By 1910 it seemed that Prescott was the only city of appreciable size in Arizona that did not have a Chamber of Commerce. There had been attempts before, but they ended up dissolving due to factional differences. But now the situation was becoming acute, if not embarrassing.
"Even the town of Parker had such an organization," the Journal-Miner grumbled, "and it has sufficient influence to cause the government to consider seriously throwing open the lands of the Indian reservation for settlement." (*1)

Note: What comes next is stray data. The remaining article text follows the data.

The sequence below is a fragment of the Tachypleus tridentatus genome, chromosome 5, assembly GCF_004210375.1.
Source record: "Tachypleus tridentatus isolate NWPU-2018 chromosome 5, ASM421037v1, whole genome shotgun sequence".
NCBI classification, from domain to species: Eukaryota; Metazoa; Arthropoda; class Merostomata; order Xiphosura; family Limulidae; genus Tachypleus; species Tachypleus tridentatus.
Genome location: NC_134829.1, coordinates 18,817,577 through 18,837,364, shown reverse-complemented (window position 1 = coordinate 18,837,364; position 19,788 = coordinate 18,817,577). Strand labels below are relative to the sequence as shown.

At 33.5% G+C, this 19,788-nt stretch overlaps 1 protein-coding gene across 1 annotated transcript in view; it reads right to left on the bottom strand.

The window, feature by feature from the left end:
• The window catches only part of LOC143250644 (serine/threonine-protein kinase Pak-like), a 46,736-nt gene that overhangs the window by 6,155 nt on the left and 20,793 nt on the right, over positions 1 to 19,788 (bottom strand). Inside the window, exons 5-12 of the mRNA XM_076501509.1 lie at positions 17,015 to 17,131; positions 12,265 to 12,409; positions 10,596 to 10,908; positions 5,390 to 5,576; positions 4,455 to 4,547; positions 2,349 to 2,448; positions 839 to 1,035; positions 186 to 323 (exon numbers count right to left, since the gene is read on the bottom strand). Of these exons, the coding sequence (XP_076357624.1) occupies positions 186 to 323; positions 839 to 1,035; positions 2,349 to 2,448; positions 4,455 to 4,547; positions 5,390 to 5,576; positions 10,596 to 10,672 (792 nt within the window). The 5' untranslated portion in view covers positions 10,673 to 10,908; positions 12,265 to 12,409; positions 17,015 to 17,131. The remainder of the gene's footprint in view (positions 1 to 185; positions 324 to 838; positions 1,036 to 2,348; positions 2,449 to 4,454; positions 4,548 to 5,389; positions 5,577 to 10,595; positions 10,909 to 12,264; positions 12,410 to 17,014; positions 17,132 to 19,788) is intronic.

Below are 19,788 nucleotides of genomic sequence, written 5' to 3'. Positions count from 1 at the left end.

However, this time the Chamber would meet great success. For it not only included Prescott's businesses, but the involvement of her citizens as well.